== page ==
Those were the words of Arabella Hicks, protagonist in "The Fiction Class," a book I was reading in the waiting room at the Yakima Heart Center. Arabella was referring to her mother she visits each week in a nursing home. Arabella has a challenging relationship with her mother, but recognizes the love between them.
I was waiting for mom while she had an ultrasound to determine whether or not she had blood clots in her legs. The day before we were there to determine whether or not she was eligible for surgery to open up her arteries to increase blood flow to reduce swelling and pain.
Nothing life-prolonging, just comfort measures.
We discovered she does not need surgery, but should be wearing support hose, which she wore every day until a wound on her leg wouldn't heal. Her primary doctor had decided a vascular scan was important, which led to unnecessary speculation about the pros and cons of surgery for a 100-year-old woman and the advice to not wear her hose because of the vascular disease. We requested a consult with a specialist, thus the visit to the Heart Center to see a cardiologist.
The visit to the center the day before lasted two and a half hours, punctuated by brief visits, first from an intake nurse who mom couldn't hear, then a nurse who did a quick EKG, then a physician's assistant, who was in awe that mom was 100, and finally, the cardiologist who told her first about how Dick Cheney came to Yakima and the Secret Service interviewed him because he was on-call at the hospital at the time of Cheney's visit.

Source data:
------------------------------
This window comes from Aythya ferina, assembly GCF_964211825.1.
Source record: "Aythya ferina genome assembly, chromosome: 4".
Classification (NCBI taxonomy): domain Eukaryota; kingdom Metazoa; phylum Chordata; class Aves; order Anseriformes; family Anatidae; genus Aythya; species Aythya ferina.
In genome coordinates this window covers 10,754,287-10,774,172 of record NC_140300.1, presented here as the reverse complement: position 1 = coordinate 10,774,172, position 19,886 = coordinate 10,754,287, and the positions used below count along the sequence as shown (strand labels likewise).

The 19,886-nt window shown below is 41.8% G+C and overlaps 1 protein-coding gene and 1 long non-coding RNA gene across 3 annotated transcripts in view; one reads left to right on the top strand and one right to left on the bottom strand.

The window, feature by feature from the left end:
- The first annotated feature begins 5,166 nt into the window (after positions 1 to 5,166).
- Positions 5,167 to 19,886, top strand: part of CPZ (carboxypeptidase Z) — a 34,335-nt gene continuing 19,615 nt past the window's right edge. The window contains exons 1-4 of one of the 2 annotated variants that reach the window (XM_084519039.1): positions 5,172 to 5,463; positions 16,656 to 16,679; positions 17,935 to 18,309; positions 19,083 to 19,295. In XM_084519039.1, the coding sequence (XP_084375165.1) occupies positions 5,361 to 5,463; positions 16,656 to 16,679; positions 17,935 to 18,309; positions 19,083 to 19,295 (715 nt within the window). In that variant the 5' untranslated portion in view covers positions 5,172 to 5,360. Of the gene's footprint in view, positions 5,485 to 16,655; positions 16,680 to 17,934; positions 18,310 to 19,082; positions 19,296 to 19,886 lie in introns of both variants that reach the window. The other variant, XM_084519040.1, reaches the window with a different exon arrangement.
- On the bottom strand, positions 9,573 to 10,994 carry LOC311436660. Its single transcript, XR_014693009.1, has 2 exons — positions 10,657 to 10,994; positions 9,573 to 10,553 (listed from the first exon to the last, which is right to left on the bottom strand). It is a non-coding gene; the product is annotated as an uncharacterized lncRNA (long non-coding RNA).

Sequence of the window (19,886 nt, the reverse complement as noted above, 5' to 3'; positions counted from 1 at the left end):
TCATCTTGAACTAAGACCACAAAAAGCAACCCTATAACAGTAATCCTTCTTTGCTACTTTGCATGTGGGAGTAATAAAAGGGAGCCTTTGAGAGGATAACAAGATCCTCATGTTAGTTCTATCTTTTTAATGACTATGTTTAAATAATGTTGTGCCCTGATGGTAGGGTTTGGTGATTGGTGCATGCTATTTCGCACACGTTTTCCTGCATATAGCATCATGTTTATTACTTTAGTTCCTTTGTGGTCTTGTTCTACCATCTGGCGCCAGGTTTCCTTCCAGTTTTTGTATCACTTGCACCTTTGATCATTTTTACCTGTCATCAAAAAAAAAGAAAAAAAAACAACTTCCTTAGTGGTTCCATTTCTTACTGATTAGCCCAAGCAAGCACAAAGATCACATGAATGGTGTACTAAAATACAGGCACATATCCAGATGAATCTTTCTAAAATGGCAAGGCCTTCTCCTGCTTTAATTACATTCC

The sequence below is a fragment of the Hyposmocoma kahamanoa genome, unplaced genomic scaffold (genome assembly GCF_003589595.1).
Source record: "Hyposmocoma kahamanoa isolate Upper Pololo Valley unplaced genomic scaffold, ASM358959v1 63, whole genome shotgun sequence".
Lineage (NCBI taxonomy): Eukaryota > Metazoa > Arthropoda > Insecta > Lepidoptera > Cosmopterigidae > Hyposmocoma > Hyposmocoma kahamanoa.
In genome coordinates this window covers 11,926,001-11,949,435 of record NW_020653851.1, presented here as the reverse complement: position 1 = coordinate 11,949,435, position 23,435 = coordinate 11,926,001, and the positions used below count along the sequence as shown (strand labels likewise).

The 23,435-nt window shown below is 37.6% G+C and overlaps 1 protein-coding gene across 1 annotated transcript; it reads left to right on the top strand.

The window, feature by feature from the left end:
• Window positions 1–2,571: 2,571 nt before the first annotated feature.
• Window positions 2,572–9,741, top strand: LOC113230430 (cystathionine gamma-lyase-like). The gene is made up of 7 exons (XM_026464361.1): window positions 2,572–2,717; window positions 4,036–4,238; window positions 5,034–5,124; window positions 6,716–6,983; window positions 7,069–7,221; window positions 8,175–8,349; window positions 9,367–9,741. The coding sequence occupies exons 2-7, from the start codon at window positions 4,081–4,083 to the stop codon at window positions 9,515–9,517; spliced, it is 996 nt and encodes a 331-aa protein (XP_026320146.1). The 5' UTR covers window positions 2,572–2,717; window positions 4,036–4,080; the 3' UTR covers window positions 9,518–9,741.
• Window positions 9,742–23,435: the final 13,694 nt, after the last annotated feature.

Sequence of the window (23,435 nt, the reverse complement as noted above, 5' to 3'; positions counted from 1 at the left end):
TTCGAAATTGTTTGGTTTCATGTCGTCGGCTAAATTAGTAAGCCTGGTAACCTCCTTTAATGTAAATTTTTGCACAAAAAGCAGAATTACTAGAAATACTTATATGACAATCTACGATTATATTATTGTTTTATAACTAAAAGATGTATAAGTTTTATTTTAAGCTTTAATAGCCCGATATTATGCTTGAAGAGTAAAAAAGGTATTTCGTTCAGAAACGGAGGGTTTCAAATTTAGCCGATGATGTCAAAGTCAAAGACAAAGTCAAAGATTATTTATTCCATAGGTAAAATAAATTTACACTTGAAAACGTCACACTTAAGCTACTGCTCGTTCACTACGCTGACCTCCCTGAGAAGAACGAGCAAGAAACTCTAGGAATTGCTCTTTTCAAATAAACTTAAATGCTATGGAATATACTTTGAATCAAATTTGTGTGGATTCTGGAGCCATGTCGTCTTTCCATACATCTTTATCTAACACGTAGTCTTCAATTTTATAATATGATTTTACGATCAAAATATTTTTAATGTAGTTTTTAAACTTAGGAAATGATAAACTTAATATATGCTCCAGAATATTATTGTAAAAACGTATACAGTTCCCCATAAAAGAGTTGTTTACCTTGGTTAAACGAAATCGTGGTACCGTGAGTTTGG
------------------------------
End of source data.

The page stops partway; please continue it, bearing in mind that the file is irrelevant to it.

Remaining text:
Mom interrupted him and said, "So, what about surgery?"
He first said, "I just want to say, 'it's an honor to meet you.'"
I sometimes feel like mom is a rock star and I'm her manager, orbiting around her little world, making sure everything goes as planned.
After he told us about the encounter with the secret service officer, who by the way, "was built like a fireplug," mom told him that a doctor once told her that she had "one of those hearts that would beat forever."
I thought, "really, I believe it."
The doc told her she didn't need surgery, but she did need to reduce the swelling in her legs and prescribed physical therapy at a lymphedema clinic (been there, done that, but here we go again). He also prescribed a medicine that he cautioned me about.
"If she gets confused, stop it immediately."
After I dropped mom off, I called my brother on my way to the store to buy a six-pack. I told him all about the visit and that the recommendation about surgery was off-course, that her problem was the lymphedema. I told him about the drug and we hung up.
A few minutes later I called back and said, "I forgot to tell you about the drug he prescribed for mom."
My brother said, "You mean the one that causes confusion."